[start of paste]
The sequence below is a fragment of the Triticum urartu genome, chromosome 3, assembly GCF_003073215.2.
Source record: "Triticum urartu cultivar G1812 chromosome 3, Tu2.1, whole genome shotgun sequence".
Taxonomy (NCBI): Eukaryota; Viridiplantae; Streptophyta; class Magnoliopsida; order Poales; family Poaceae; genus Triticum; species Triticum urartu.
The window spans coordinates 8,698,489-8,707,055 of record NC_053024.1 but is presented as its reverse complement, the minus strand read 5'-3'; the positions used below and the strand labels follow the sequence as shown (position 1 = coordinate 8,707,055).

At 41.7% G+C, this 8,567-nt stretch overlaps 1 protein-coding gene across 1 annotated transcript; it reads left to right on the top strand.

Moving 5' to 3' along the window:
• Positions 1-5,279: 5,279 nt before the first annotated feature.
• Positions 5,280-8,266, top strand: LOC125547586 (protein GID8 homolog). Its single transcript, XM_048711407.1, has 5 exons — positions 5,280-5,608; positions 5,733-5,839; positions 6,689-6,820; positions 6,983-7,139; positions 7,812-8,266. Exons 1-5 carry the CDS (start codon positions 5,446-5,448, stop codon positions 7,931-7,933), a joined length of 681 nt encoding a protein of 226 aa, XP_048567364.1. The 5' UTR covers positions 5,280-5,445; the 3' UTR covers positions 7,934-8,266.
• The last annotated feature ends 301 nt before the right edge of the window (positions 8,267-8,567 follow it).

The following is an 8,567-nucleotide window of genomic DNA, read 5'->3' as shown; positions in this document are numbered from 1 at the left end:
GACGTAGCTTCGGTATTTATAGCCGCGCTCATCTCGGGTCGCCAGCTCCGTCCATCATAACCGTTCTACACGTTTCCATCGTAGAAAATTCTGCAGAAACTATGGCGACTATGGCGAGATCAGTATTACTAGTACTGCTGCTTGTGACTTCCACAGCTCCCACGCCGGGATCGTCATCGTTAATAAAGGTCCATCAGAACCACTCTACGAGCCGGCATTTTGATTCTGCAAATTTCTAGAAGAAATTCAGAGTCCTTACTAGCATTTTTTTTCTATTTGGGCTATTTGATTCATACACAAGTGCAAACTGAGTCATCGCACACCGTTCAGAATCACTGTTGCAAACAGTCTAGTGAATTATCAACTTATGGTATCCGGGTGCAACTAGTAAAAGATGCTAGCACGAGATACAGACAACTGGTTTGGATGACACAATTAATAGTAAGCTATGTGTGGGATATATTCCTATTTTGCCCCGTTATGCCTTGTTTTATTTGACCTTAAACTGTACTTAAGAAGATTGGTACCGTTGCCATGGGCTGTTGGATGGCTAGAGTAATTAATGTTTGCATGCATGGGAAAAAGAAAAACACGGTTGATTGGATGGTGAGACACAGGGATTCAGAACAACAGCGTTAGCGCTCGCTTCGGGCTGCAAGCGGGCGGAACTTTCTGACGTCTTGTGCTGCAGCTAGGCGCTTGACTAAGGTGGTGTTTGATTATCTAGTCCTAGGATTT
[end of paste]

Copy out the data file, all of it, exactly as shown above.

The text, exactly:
The sequence below is a fragment of the Triticum urartu genome, chromosome 3, assembly GCF_003073215.2.
Source record: "Triticum urartu cultivar G1812 chromosome 3, Tu2.1, whole genome shotgun sequence".
Taxonomy (NCBI): Eukaryota; Viridiplantae; Streptophyta; class Magnoliopsida; order Poales; family Poaceae; genus Triticum; species Triticum urartu.
The window spans coordinates 8,698,489-8,707,055 of record NC_053024.1 but is presented as its reverse complement, the minus strand read 5'-3'; the positions used below and the strand labels follow the sequence as shown (position 1 = coordinate 8,707,055).

At 41.7% G+C, this 8,567-nt stretch overlaps 1 protein-coding gene across 1 annotated transcript; it reads left to right on the top strand.

Moving 5' to 3' along the window:
• Positions 1-5,279: 5,279 nt before the first annotated feature.
• Positions 5,280-8,266, top strand: LOC125547586 (protein GID8 homolog). Its single transcript, XM_048711407.1, has 5 exons — positions 5,280-5,608; positions 5,733-5,839; positions 6,689-6,820; positions 6,983-7,139; positions 7,812-8,266. Exons 1-5 carry the CDS (start codon positions 5,446-5,448, stop codon positions 7,931-7,933), a joined length of 681 nt encoding a protein of 226 aa, XP_048567364.1. The 5' UTR covers positions 5,280-5,445; the 3' UTR covers positions 7,934-8,266.
• The last annotated feature ends 301 nt before the right edge of the window (positions 8,267-8,567 follow it).

The following is an 8,567-nucleotide window of genomic DNA, read 5'->3' as shown; positions in this document are numbered from 1 at the left end:
GACGTAGCTTCGGTATTTATAGCCGCGCTCATCTCGGGTCGCCAGCTCCGTCCATCATAACCGTTCTACACGTTTCCATCGTAGAAAATTCTGCAGAAACTATGGCGACTATGGCGAGATCAGTATTACTAGTACTGCTGCTTGTGACTTCCACAGCTCCCACGCCGGGATCGTCATCGTTAATAAAGGTCCATCAGAACCACTCTACGAGCCGGCATTTTGATTCTGCAAATTTCTAGAAGAAATTCAGAGTCCTTACTAGCATTTTTTTTCTATTTGGGCTATTTGATTCATACACAAGTGCAAACTGAGTCATCGCACACCGTTCAGAATCACTGTTGCAAACAGTCTAGTGAATTATCAACTTATGGTATCCGGGTGCAACTAGTAAAAGATGCTAGCACGAGATACAGACAACTGGTTTGGATGACACAATTAATAGTAAGCTATGTGTGGGATATATTCCTATTTTGCCCCGTTATGCCTTGTTTTATTTGACCTTAAACTGTACTTAAGAAGATTGGTACCGTTGCCATGGGCTGTTGGATGGCTAGAGTAATTAATGTTTGCATGCATGGGAAAAAGAAAAACACGGTTGATTGGATGGTGAGACACAGGGATTCAGAACAACAGCGTTAGCGCTCGCTTCGGGCTGCAAGCGGGCGGAACTTTCTGACGTCTTGTGCTGCAGCTAGGCGCTTGACTAAGGTGGTGTTTGATTATCTAGTCCTAGGATTT